03/25/2012 page 78
26.0% "" Still, in my father’s own family, only one of his first ten siblings survived into adulthood." -- i can't even imagine. :("
03/25/2012 page 88
29.0% ""I sigh, torn between pleasure at his unconditional praise and a desire to have one of those George Eliot/George Henry Lewes liaisons, Leonard Woolf/Virginia Woolf mar- riages, Gertrude Stein/Alice B. Toklas partnerships, where the couple sits by a fire talking about the life of the imagina- tion. And yet how can I hide my admiration for who he is? He knows about real life,..""
03/25/2012 page 96
32.0% ""In my family of four sis- ters, two and two is a fine balance, but if three sisters go a certain route, the fourth sister can’t bear the loneliness and caves in to the majority choice. It’s the old story of women living together in a house; their menstrual periods will eventually synchronize.""
03/25/2012 page 108
36.0% ""It was this same United States that had helped put our dictator in place during their occupation of the country from 1916 to 1924. As Secretary of State Cordell Hull had said, Trujillo is an SOB, but at least he’s our SOB.""
03/25/2012 page 15
5.0% ""...even our memories favor the classic Aristotelian structure of narrative — with a beginning, middle, and end. If the end- ing is “happy,” then the events that precede it suddenly light up with meaningful significance." indeed."
03/25/2012 page 115
38.0% ""...even our memories favor the classic Aristotelian structure of narrative — with a beginning, middle, and end. If the end- ing is “happy,” then the events that precede it suddenly light up with meaningful significance.""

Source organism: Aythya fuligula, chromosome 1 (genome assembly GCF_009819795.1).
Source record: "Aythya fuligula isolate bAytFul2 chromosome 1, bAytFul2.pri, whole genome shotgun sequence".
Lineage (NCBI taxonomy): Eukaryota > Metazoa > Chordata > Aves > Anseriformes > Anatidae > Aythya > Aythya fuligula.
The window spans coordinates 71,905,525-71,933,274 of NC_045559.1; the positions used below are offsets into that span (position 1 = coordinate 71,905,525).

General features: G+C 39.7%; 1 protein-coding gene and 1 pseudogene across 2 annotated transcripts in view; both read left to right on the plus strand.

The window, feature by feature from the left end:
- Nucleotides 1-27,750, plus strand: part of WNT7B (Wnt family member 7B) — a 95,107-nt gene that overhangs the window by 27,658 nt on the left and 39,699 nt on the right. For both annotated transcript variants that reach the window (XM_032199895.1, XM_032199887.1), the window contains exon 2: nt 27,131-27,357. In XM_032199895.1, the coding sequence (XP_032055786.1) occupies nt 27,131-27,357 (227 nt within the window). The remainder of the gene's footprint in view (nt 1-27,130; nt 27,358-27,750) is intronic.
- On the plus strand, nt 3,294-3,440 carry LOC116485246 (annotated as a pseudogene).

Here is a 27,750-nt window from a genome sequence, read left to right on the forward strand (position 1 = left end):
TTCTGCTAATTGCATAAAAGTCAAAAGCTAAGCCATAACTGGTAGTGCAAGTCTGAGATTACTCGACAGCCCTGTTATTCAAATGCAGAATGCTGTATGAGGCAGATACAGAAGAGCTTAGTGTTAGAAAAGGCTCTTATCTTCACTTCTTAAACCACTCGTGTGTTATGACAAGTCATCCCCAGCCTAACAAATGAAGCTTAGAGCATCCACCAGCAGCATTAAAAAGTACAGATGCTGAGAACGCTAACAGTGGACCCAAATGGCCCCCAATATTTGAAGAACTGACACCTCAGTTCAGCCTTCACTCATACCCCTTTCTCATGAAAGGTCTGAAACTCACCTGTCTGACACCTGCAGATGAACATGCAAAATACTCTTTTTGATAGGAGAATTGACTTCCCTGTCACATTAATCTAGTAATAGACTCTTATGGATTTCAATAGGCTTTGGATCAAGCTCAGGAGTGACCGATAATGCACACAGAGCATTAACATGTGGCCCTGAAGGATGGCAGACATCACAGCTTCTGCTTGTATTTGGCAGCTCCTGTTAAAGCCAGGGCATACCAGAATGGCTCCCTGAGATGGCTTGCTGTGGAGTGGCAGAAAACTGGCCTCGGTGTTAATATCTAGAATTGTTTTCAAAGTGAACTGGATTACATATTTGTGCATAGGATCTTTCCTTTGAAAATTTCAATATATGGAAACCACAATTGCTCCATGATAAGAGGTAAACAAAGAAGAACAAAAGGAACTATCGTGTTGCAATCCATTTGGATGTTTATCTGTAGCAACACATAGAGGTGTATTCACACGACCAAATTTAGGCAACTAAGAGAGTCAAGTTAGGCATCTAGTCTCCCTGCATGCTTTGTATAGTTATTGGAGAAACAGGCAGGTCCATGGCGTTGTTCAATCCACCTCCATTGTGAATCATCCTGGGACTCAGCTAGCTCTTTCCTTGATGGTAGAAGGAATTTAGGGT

03/25/2012 page 125
42.0% ""One of the family surprises that helped me survive publi- cation fallout was the discovery that la familia, which had al- ways seemed so monolithic to me, was really quite diverse in its opinions. There were camps among my people. It was one of the advantages of coming from a large, tribal family. A couple of cousins were not talking to me — well, there were at least two dozen who were. ""
03/25/2012 page 126
42.0% "ahh: "But what most surprises me—especially since I am now working in another language—is to discover how much of my verbal rhythm, my word choices, my attention to the sound of my prose comes from my native language as spoken by la familia.""
03/25/2012 page 127
42.0% "ha!: "In another instance, an editor who was working with me on a magazine story noted that I overused the word “little.” A little coffee, a little dessert, a little cough. And sure enough with the computer word-finder I discovered a dozen more examples of my overuse. Then I realized, I was translating from the Spanish diminutive,...""
03/25/2012 page 133
44.0% "break."
03/25/2012 page 139
46.0% ""dropping down through the slats of the overhead trellis. By rubbing the lamp of language, I could make the genie ap- pear: the sights, sounds, smells, the people and places of the homeland I had lost. I realized something I had always known lying on my stomach under the bed: language was power. Written-down language was money in the bank.""